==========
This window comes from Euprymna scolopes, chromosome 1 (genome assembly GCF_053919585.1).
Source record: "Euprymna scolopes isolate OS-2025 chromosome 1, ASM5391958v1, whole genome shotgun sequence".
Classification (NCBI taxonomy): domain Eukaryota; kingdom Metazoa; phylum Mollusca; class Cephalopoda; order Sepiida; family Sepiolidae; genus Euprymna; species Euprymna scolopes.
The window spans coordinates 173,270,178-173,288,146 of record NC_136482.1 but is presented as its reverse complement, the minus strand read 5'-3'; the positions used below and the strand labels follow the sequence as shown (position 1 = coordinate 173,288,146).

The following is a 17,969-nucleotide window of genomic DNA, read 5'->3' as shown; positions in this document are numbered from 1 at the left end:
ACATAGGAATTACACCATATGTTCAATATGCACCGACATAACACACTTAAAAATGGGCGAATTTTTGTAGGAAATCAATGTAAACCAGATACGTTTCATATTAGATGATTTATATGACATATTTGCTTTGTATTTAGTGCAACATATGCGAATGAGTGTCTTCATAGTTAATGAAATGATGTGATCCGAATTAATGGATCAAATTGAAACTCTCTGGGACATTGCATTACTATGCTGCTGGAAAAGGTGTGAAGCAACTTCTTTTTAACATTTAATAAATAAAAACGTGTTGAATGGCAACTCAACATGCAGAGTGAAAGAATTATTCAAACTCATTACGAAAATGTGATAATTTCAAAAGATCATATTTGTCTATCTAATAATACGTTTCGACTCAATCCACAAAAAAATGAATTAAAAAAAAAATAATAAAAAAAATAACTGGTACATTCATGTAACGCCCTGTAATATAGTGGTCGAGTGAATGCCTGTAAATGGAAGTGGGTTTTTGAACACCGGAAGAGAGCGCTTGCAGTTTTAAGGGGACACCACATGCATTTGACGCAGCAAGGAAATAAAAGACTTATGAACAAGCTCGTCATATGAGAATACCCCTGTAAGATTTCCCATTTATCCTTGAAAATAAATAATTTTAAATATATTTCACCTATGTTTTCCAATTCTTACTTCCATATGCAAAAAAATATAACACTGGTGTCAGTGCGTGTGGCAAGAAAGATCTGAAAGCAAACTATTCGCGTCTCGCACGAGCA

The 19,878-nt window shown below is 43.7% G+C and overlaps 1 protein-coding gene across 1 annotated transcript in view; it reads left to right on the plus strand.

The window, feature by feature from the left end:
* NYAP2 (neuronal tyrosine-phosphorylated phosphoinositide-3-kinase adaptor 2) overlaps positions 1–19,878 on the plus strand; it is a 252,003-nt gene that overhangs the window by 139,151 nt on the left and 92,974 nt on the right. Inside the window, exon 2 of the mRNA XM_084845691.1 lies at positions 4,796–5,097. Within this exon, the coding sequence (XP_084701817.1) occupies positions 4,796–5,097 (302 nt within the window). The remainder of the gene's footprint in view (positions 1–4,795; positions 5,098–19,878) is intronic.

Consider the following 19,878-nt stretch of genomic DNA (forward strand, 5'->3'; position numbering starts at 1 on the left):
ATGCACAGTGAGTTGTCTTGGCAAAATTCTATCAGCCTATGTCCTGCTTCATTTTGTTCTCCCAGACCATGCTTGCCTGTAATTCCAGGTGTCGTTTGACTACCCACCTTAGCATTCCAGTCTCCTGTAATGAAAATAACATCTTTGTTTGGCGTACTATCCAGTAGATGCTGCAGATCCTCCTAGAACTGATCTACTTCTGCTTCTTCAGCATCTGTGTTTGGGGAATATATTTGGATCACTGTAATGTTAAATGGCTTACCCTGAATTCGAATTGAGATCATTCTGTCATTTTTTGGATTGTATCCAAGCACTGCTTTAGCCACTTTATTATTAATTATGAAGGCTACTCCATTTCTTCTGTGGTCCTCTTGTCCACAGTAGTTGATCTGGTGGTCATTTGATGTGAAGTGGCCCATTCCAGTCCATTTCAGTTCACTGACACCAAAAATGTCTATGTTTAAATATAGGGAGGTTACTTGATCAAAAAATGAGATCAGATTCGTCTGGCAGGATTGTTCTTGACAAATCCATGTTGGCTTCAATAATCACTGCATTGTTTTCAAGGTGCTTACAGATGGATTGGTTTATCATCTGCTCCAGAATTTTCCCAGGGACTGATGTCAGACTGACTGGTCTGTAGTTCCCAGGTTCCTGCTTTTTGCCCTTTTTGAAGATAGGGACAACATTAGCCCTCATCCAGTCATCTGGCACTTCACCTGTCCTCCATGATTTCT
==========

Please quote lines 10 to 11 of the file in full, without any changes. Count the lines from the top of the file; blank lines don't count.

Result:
Consider the following 19,878-nt stretch of genomic DNA (forward strand, 5'->3'; position numbering starts at 1 on the left):
ATGCACAGTGAGTTGTCTTGGCAAAATTCTATCAGCCTATGTCCTGCTTCATTTTGTTCTCCCAGACCATGCTTGCCTGTAATTCCAGGTGTCGTTTGACTACCCACCTTAGCATTCCAGTCTCCTGTAATGAAAATAACATCTTTGTTTGGCGTACTATCCAGTAGATGCTGCAGATCCTCCTAGAACTGATCTACTTCTGCTTCTTCAGCATCTGTGTTTGGGGAATATATTTGGATCACTGTAATGTTAAATGGCTTACCCTGAATTCGAATTGAGATCATTCTGTCATTTTTTGGATTGTATCCAAGCACTGCTTTAGCCACTTTATTATTAATTATGAAGGCTACTCCATTTCTTCTGTGGTCCTCTTGTCCACAGTAGTTGATCTGGTGGTCATTTGATGTGAAGTGGCCCATTCCAGTCCATTTCAGTTCACTGACACCAAAAATGTCTATGTTTAAATATAGGGAGGTTACTTGATCAAAAAATGAGATCAGATTCGTCTGGCAGGATTGTTCTTGACAAATCCATGTTGGCTTCAATAATCACTGCATTGTTTTCAAGGTGCTTACAGATGGATTGGTTTATCATCTGCTCCAGAATTTTCCCAGGGACTGATGTCAGACTGACTGGTCTGTAGTTCCCAGGTTCCTGCTTTTTGCCCTTTTTGAAGATAGGGACAACATTAGCCCTCATCCAGTCATCTGGCACTTCACCTGTCCTCCATGATTTCT